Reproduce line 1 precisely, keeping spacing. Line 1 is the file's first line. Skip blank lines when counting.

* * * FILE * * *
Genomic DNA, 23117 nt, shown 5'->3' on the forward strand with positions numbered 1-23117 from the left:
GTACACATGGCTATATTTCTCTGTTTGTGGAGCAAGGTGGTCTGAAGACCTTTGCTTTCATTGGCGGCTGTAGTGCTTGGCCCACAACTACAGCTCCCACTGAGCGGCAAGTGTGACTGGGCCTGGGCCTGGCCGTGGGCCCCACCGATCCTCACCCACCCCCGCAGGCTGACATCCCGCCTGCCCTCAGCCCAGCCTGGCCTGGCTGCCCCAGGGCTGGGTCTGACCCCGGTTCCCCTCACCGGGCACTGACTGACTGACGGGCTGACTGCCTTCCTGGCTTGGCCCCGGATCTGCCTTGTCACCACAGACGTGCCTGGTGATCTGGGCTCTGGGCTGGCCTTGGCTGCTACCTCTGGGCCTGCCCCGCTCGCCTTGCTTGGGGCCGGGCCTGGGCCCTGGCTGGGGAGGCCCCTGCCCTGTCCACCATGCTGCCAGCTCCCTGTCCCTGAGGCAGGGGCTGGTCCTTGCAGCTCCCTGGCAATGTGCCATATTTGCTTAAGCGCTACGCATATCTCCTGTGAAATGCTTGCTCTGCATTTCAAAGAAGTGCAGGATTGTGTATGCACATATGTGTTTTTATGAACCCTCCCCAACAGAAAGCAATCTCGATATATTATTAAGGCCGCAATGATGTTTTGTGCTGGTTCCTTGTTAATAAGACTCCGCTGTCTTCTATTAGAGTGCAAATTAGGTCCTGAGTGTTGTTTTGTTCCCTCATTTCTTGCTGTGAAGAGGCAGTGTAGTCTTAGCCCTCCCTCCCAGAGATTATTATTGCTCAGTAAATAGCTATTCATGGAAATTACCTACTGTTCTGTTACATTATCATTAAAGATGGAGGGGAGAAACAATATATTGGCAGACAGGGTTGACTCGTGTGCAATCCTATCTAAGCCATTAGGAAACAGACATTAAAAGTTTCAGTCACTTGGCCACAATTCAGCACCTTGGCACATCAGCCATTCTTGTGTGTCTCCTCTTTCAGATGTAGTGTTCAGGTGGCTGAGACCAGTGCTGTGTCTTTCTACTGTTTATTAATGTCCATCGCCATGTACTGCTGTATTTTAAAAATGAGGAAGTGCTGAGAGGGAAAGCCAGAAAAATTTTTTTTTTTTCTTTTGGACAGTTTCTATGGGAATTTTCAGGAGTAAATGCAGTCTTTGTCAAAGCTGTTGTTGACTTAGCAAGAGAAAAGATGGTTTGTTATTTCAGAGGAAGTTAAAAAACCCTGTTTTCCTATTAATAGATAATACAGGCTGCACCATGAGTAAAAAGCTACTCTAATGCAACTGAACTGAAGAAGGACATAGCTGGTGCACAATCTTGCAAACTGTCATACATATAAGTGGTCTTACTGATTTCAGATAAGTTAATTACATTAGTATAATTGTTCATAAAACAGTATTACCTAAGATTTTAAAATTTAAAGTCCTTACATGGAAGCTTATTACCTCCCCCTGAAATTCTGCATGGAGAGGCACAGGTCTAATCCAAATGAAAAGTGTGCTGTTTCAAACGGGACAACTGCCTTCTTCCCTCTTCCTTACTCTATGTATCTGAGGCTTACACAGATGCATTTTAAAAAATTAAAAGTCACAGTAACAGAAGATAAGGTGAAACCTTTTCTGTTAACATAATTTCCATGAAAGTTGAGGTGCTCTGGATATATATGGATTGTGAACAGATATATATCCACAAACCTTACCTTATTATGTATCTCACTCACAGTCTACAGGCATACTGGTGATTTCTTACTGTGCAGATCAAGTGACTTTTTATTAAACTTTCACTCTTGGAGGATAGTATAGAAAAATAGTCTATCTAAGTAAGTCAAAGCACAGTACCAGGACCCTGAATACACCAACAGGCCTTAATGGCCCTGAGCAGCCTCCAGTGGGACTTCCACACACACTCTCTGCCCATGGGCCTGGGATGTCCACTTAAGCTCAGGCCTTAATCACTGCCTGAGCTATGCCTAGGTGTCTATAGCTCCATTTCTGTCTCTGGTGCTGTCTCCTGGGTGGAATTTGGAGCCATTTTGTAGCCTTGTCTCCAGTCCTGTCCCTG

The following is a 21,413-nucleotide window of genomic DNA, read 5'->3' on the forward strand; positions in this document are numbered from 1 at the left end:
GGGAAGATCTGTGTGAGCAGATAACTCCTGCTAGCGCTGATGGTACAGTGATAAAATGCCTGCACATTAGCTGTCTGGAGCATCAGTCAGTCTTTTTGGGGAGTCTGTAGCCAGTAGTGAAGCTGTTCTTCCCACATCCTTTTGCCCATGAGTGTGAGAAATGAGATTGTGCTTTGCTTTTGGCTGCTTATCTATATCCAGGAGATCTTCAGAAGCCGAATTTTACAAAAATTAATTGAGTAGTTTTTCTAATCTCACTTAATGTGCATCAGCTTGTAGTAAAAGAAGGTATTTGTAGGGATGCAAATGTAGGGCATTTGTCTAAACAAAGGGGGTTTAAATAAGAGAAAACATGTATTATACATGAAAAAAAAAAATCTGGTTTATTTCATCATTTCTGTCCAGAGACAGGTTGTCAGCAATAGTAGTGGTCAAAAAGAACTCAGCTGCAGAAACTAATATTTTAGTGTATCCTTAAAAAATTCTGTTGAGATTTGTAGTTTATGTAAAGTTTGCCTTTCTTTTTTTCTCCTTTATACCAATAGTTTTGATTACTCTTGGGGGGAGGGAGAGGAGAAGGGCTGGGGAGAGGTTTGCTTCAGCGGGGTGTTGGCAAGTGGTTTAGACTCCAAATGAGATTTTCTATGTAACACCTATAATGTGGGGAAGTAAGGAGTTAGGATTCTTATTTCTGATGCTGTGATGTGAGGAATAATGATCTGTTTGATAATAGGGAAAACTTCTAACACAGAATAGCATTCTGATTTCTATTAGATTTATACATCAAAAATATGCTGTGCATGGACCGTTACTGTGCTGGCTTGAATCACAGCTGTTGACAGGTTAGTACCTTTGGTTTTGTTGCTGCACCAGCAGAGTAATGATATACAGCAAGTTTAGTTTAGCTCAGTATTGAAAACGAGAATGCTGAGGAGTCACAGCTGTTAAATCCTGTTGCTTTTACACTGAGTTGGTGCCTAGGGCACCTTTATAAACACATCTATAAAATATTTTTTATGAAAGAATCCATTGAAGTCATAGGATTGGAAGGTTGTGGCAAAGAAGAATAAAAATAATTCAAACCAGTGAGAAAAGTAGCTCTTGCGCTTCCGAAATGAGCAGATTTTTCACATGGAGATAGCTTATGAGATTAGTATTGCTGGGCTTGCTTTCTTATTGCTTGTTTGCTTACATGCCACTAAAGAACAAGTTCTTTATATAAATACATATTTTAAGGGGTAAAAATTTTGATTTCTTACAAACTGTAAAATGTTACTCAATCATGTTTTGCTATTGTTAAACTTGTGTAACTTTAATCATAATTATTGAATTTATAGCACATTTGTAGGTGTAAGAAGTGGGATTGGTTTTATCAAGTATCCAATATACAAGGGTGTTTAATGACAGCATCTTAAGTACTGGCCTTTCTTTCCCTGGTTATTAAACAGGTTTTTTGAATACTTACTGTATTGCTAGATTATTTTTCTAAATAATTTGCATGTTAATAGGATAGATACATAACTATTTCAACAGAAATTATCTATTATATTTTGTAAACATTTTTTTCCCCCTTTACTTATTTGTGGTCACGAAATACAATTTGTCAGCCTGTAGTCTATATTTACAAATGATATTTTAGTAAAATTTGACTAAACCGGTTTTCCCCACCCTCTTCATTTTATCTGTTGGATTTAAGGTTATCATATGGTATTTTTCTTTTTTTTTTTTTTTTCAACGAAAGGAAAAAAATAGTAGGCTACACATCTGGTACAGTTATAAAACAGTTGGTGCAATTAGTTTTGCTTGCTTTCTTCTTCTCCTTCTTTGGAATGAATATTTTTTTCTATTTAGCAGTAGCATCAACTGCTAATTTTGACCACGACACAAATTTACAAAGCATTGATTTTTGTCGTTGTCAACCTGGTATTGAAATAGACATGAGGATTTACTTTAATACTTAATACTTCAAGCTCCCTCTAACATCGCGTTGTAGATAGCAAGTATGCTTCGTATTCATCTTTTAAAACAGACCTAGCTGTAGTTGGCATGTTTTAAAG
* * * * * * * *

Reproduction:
Genomic DNA, 23117 nt, shown 5'->3' on the forward strand with positions numbered 1-23117 from the left: